Posts Tagged ‘marijuana’

Canada Officially Begins Move Toward Legalizing Marijuana

Canadian flag with marijuana leaf in center

Canada’s new prime minister was only sworn in less than two weeks ago, but he has already directed his government to begin the process that will lead to the nationwide legalization of marijuana.

“I will expect you to work with your colleagues and through established legislative, regulatory, and Cabinet processes to deliver on your top priorities [including]a federal-provincial-territorial process that will lead to the legalization and regulation of marijuana,” Prime Minster Justin Trudeau wrote to Jody Wilson-Raybould, the country’s new justice minister and attorney general.


The move is in keeping with a campaign pledge to begin formulating a plan to end prohibition “right away.” Support for legalization was also included in the official platform of Trudeau’s Liberal Party, which swept the country’s October 19 federal elections with a strong majority.

It is unclear how long it will take the new government to formulate and enact a system to tax and regulate marijuana, or what its specifics will include, but the early move by Trudeau is an indication he intends to follow through on what he promised during the campaign. Parliament is scheduled to resume on December 3.

Trudeau also directed the health and public safety and emergency preparedness ministers to assist Wilson-Raybould in formulating the plan for legal marijuana in separate letters made public on Friday.

As Canada moves forward with legalization to the U.S.’s north, marijuana reform is also on the rise south of the border, in Mexico. The Supreme Court there ruled earlier this month that growing cannabis for personal use and distribution should be a right. While the ruling only currently applies to the four plaintiffs who brought the case, it has caused shockwaves around the world and could ultimately lead to nationwide legalization if the court takes up additional cases and rules similarly. Separately, last week, a senator from the country’s ruling party introduced a bill to legalize the importation of medical marijuana.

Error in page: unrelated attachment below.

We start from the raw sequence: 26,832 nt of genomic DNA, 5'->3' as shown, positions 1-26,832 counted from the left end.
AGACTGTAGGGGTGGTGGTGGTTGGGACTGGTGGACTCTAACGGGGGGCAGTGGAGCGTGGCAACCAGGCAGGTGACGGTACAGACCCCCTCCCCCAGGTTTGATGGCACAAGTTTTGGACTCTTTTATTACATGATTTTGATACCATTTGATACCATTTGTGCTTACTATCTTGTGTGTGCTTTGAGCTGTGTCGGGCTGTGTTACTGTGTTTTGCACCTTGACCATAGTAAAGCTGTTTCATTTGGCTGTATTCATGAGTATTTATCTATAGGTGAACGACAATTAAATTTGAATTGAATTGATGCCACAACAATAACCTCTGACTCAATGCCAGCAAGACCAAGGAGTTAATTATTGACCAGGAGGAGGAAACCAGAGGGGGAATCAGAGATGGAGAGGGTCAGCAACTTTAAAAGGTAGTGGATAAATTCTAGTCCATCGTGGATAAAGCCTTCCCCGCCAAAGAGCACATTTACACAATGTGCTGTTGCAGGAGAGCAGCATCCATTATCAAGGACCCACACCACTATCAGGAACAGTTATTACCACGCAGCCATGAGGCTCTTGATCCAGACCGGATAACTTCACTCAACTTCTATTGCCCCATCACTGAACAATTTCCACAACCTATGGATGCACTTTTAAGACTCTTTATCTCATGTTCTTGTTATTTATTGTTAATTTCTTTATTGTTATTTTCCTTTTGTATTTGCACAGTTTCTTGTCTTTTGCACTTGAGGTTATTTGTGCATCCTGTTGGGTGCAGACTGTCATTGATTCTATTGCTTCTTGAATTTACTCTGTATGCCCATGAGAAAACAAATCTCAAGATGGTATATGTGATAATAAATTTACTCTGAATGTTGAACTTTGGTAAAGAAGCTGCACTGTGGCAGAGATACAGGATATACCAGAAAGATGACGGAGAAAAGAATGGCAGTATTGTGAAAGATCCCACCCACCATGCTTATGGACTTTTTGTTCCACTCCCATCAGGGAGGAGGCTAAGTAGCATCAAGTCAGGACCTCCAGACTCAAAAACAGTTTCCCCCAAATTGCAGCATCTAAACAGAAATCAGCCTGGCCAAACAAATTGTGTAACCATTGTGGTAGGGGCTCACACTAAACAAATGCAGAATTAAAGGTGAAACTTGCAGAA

And the U.S. is just fine with these moves, according to a State Department official. “It’s up to the people of each nation to decide policies,” John Kirby, a spokesman for the U.S. Department of State, said at a press conference in response to questions about the growing marijuana reform momentum in Canada and Mexico.

Within U.S. borders, marijuana is currently legal in four states and the District of Columbia. It is expected that at least five other states will vote on ballot measures to end marijuana prohibition next November, and advocates believe that a handful of state legislatures could enact legalization even sooner.


Washington D.C. has Legalized Recreational Cannabis!

dc legalizedVoters in Washington, D.C., have approved the legal use of marijuana for recreational purposes. Supporters of the D.C. marijuana measure had a 65-29.5 percent lead as of 9:09 p.m. ET, with 20,727 voting in favor.

The D.C. case could create friction between the city’s leaders and Congress — particularly if, as many expect, Republicans take control of both chambers. The District’s Initiative 71 includes provisions that allow residents to grow six or fewer marijuana plants in their homes and possess up to 2 ounces of the drug for their own use.

Read more at NPR.

Random Weed Growing Facts

home weed plantHave you ever visited one of your weed growing friends and wondered why their house was so cold? I have, and I always wanted to ask, “Man, why is it always so cool in your house”, but I never do because he has such good weed. You know, you have to be respectful to those who hook you up, right? You want them to continue sharing, right?

Well, I stumbled across this article the other day and it suddenly made more sense. Dude was keeping it cool for his plants. Can’t complain about that, right? We all love healthy weed. I mean, if it’s all for the herb I can put on a sweater or two.

Truth is, I don’t know what my problem is. My friends joke that I’m always cold. I can’t lie, I like to pretend I live on a tropical island. .. especially when I’m stoned. But now at least I know I’m not crazy, that house really is cold.

And while we are talking about growing some weed, here are few more things I learned on the I Love Growing Marijuana site:

– Young marijuana plants like humidity

– Cat piss can burn a plant

– Deer like to eat weed

– Ants are bad news for a marijuana plant

– These guys love growing weed almost as much as I love smoking it